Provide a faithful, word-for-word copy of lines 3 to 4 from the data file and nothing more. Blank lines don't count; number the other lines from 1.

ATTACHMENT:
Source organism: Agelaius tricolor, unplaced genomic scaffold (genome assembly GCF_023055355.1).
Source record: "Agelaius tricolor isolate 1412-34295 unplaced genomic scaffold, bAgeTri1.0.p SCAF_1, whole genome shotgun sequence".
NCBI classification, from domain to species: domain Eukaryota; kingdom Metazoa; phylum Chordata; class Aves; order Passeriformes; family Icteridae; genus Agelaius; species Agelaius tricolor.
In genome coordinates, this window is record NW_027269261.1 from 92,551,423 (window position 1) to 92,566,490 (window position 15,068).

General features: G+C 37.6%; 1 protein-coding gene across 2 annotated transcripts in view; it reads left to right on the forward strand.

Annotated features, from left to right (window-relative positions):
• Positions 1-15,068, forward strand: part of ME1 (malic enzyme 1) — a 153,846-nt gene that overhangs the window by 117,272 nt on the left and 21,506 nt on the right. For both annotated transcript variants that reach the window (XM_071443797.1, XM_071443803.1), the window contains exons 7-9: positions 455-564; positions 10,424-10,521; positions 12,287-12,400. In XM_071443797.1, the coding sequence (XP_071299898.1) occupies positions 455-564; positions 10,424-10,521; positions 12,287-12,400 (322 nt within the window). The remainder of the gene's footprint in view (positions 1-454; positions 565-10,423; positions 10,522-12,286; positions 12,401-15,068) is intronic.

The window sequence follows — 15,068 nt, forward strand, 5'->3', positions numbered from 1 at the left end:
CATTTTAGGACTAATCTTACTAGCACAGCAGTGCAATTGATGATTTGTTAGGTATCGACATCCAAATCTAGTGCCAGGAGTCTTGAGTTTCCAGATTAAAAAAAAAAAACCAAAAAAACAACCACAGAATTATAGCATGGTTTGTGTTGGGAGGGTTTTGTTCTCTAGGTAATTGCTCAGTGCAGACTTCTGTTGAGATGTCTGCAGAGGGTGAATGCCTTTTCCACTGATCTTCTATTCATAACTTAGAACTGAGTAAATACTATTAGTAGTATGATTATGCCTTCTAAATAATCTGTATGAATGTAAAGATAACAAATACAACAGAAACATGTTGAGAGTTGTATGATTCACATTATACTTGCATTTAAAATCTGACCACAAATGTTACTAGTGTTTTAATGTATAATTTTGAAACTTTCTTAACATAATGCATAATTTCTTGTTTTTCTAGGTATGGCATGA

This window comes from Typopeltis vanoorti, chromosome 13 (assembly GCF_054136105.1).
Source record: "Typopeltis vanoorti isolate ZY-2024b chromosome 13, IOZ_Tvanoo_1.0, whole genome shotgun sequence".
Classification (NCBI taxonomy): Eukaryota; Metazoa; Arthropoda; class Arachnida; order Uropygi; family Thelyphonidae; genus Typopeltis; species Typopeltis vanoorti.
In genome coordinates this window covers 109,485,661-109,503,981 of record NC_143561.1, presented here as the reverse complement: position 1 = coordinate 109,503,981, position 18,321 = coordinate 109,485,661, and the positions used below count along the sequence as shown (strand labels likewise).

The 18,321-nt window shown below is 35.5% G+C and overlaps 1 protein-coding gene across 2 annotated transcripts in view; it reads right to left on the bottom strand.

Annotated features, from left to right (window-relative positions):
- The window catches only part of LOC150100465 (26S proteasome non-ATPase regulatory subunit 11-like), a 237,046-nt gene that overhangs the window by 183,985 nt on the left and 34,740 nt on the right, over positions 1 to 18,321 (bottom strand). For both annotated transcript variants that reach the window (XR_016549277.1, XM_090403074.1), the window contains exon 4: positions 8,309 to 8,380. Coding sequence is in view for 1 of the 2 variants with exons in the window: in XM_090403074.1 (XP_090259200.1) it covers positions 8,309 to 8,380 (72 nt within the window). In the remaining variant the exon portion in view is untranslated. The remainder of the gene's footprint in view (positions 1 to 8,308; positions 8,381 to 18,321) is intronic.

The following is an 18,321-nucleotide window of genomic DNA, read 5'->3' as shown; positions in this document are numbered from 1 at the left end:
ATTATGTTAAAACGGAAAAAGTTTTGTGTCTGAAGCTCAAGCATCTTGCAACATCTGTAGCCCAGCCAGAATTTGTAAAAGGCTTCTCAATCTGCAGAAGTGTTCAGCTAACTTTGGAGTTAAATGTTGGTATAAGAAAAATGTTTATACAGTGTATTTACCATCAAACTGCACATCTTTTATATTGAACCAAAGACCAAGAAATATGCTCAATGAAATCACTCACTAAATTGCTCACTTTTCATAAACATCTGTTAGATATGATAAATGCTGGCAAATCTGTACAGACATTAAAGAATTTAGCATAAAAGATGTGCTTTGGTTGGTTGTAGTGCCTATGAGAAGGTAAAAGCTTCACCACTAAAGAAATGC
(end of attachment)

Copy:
NCBI classification, from domain to species: domain Eukaryota; kingdom Metazoa; phylum Chordata; class Aves; order Passeriformes; family Icteridae; genus Agelaius; species Agelaius tricolor.
In genome coordinates, this window is record NW_027269261.1 from 92,551,423 (window position 1) to 92,566,490 (window position 15,068).